60 Pages Posted: 25 Jul 2022 Last revised: 29 Jul 2022
Date Written: July 20, 2022
High profile jury trials have catapulted concerns about jury fairness to the center of public consciousness. Despite the jury’s sound performance in most cases, we can do better. What enables fair juries starts long before the public hears the jury’s verdict. The critical phases that are essential to seating fair juries and decisions on what the jury will see and hear during the trial are often hidden from view. This Article comprehensively analyzes each of these phases and finds deficiencies that can undermine the promise of a fair jury. The first vital phase is obtaining a representative pool of prospective jurors, a group of individuals from which the trial jury will be drawn. Many jurisdictions fall short in meeting that necessary first goal, handicapping the ability of subsequent steps to assemble a fair jury. The second key phase involves selecting individuals from the pool of qualified individuals to serve as members of the trial jury. However, racism and other implicit and explicit biases combined with insufficient procedural protections may taint this part of the jury selection process. The third phase is the trial itself, where judges are often challenged to support appropriate fact-finding, provide clear legal guidance, and manage potential biases that can undermine fairness. This Article proposes a set of critically important reforms that will strengthen jury selection and trial procedures in each of these phases, optimizing fair juries now and into the future.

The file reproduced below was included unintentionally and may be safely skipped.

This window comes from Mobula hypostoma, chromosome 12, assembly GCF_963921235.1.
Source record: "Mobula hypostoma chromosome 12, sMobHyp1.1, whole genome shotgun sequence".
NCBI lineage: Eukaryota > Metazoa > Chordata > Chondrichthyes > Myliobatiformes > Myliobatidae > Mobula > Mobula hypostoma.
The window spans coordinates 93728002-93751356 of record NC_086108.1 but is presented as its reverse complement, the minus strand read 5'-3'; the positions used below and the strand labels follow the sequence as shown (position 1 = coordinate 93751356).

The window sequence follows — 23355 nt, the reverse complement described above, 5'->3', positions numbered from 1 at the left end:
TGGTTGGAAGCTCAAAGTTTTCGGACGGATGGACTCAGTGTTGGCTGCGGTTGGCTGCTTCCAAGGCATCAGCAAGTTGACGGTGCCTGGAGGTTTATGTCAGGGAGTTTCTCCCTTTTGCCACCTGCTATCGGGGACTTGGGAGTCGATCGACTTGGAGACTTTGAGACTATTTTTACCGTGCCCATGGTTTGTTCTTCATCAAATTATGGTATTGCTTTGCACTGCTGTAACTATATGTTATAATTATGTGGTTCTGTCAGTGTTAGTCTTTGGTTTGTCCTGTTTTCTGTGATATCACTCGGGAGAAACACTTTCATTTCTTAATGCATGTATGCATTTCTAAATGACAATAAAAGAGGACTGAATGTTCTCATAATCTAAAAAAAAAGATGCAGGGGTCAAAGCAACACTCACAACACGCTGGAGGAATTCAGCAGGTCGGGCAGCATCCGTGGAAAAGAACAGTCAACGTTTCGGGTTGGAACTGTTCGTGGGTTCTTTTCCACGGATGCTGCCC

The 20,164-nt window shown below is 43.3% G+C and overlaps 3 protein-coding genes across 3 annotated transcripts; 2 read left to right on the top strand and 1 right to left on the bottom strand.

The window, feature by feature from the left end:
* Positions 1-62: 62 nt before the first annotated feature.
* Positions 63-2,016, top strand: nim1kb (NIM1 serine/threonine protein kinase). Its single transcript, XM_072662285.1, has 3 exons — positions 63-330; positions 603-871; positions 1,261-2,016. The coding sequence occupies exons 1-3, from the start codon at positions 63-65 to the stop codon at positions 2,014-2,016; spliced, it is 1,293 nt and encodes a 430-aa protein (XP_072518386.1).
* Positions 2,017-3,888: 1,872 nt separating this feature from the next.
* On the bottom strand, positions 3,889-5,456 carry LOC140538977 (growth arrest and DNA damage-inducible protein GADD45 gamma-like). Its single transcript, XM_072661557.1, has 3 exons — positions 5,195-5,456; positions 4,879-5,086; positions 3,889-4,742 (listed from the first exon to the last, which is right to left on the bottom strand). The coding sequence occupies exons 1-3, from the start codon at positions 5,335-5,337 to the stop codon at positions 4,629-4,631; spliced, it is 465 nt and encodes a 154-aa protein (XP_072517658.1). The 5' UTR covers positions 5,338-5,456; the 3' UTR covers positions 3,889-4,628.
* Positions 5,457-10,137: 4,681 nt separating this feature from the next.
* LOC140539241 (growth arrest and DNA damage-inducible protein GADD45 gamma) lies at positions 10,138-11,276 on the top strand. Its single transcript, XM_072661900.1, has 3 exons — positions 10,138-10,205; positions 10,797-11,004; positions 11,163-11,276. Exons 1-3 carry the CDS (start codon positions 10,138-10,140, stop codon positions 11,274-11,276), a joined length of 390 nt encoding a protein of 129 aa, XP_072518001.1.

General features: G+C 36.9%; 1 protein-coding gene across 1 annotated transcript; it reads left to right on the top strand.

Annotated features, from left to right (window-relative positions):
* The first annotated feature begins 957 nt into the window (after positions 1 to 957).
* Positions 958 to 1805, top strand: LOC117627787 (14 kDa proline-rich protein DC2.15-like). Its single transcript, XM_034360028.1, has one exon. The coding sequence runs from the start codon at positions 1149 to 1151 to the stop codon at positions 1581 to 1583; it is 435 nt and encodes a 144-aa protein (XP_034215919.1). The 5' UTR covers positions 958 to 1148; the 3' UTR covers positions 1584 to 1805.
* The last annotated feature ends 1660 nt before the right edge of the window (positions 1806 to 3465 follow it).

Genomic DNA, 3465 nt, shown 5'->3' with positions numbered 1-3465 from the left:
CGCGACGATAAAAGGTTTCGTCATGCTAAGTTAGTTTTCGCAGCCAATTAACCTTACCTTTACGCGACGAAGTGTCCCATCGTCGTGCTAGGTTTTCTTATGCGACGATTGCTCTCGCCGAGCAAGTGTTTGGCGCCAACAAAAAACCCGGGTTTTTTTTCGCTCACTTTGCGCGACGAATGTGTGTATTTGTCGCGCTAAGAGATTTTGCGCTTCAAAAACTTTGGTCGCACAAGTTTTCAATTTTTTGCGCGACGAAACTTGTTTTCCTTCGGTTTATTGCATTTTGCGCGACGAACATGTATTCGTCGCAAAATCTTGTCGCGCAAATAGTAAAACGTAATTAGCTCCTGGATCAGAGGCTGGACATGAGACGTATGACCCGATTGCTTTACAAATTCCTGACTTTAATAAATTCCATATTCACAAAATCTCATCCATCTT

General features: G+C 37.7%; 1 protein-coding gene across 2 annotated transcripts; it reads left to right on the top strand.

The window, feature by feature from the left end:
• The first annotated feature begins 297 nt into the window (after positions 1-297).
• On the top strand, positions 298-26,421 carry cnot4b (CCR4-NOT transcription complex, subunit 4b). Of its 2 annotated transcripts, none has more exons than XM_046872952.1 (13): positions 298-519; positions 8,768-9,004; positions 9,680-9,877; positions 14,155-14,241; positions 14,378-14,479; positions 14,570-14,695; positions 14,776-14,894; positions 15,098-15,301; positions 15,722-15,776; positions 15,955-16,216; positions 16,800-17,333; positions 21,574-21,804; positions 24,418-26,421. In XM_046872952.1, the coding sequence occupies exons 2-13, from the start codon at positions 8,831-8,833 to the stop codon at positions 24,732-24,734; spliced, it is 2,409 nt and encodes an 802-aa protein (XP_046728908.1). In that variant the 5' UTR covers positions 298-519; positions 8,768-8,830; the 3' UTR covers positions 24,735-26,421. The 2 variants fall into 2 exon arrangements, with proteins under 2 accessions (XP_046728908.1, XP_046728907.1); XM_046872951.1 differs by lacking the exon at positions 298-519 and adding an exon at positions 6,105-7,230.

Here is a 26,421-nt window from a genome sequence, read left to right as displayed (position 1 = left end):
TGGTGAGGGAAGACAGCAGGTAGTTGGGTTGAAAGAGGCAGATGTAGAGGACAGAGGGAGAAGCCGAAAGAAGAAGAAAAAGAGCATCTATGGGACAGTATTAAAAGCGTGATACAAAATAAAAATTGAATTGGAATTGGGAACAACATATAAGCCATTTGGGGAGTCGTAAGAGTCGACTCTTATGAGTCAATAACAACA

Keywords: anti-bias instructions; Batson, implicit biases, jury, jury instructions; jury selection, jury service; jury venire; peremptory challenges; racism; representativeness
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